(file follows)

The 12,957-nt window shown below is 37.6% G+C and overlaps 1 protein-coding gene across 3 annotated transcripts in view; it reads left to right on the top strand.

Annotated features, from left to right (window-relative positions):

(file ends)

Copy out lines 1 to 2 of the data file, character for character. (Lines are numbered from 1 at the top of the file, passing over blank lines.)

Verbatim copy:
The 12,957-nt window shown below is 37.6% G+C and overlaps 1 protein-coding gene across 3 annotated transcripts in view; it reads left to right on the top strand.

Annotated features, from left to right (window-relative positions):